I am travelling through time
like a woman in a dunking booth,
plunging suddenly through decades.
Years swim before my eyes
with prying fingers,
pulling my mouth to pour themselves in.
Breathing water is like breathing air
except water builds a prison in your lungs.
It cages you in blue bars,
binds you in the mute confinement of stillness.
There is no protest, no reading of rights —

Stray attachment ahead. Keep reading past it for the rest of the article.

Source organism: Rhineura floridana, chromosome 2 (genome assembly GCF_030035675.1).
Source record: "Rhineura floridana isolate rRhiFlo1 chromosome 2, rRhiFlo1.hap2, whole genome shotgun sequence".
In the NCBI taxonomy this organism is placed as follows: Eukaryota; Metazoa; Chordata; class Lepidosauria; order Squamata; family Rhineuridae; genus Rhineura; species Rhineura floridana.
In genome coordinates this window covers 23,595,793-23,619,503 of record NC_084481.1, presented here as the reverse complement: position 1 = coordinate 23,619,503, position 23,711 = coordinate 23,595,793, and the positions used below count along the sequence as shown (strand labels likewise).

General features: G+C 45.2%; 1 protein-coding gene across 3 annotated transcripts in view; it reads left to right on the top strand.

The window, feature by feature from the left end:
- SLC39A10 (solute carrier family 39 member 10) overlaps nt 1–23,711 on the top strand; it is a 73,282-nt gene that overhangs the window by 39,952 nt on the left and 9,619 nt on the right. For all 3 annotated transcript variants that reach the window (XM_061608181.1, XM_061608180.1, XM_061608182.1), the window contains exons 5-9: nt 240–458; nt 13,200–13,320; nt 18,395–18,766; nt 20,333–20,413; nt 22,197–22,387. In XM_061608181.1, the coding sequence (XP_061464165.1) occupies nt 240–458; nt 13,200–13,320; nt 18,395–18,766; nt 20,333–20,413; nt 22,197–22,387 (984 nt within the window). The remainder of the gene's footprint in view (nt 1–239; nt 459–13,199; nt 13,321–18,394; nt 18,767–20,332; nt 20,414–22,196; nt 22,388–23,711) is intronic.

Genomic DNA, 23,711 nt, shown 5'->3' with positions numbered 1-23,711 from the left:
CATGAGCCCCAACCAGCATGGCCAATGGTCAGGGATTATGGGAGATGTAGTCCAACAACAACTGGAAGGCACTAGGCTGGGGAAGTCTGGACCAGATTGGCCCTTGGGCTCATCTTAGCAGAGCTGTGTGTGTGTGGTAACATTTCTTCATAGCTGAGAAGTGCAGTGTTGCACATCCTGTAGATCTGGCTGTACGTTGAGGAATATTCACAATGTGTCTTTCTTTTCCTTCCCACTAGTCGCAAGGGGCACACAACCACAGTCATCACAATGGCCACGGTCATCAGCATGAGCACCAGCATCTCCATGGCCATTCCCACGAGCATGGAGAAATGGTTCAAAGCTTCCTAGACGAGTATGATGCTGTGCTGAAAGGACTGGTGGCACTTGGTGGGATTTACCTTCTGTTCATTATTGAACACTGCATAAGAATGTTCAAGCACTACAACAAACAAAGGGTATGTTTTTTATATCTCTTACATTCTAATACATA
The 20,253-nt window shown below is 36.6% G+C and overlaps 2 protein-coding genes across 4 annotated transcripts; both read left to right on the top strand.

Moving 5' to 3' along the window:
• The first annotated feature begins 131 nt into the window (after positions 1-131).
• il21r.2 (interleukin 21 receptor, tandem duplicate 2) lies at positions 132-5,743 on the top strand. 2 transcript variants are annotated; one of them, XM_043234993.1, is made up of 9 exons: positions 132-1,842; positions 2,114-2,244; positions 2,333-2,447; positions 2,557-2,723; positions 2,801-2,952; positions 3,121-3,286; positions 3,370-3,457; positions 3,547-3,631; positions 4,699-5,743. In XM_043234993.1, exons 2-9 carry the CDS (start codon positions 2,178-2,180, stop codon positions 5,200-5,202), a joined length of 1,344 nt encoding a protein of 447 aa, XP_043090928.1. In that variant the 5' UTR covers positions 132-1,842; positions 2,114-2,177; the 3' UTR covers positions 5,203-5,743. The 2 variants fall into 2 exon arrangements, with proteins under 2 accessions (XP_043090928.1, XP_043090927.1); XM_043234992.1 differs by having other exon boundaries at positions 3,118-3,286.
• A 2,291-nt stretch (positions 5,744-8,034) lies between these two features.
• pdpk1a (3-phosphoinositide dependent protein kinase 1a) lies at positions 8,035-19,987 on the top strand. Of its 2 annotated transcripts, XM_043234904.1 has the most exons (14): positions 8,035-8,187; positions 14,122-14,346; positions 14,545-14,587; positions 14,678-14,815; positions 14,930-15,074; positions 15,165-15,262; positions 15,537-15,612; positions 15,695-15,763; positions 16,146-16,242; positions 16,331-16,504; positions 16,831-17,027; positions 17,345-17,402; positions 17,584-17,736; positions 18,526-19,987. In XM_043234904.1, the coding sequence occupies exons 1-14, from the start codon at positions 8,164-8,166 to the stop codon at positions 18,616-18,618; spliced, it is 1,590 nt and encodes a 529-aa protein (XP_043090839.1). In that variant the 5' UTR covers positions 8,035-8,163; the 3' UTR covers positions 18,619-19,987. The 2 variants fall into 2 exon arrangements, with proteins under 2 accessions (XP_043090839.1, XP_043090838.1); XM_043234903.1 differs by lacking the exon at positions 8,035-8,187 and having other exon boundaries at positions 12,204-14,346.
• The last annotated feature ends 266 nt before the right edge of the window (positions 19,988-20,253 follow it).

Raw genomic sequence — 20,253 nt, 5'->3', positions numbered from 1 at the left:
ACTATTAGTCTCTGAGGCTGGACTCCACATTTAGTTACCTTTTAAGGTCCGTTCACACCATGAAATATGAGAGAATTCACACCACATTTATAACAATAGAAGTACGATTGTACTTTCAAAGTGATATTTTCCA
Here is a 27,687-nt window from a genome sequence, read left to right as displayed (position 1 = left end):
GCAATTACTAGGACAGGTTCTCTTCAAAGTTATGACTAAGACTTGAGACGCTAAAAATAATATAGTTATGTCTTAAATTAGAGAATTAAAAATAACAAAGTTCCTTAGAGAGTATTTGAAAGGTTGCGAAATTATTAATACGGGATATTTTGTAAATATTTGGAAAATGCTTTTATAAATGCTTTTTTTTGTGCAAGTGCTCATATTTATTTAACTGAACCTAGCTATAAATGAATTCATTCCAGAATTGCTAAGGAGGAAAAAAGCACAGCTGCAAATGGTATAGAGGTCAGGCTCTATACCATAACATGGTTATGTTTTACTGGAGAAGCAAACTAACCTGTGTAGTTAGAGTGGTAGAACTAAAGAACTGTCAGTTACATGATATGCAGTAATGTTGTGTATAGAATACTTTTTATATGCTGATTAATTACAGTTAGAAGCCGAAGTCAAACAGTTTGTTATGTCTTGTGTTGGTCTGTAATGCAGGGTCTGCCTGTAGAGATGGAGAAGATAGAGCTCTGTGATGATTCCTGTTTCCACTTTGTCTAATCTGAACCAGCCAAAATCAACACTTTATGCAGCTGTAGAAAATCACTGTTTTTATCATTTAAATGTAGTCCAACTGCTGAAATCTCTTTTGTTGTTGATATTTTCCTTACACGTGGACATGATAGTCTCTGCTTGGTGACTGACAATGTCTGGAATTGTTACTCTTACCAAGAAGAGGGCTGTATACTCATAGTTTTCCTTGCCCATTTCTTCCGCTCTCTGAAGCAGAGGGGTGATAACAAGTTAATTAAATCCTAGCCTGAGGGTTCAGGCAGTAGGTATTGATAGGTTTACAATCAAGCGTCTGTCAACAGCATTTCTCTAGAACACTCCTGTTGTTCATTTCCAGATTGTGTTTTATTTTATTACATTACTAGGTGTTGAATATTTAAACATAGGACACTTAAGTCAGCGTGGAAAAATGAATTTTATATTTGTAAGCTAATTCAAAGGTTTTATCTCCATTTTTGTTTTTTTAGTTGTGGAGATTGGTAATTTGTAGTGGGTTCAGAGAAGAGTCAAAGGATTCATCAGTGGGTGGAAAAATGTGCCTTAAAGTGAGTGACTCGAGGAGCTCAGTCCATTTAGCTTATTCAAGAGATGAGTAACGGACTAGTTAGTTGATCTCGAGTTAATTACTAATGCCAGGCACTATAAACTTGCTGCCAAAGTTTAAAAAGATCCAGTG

only the unfurnished cell and lampless dark.
Now I am immersed in the river
where I was desperate for you;
now I am rocked by the waves
of my drought-struck voice
unspoken in your room;
now I swallow the sweet lake
of all your aftermath.
These dead days rush through me as I fall.
I am as comfortable as a fish,
breathless in a sea
swarmed with outdated calendars,
peering up at the distant surface
with dated reservation.
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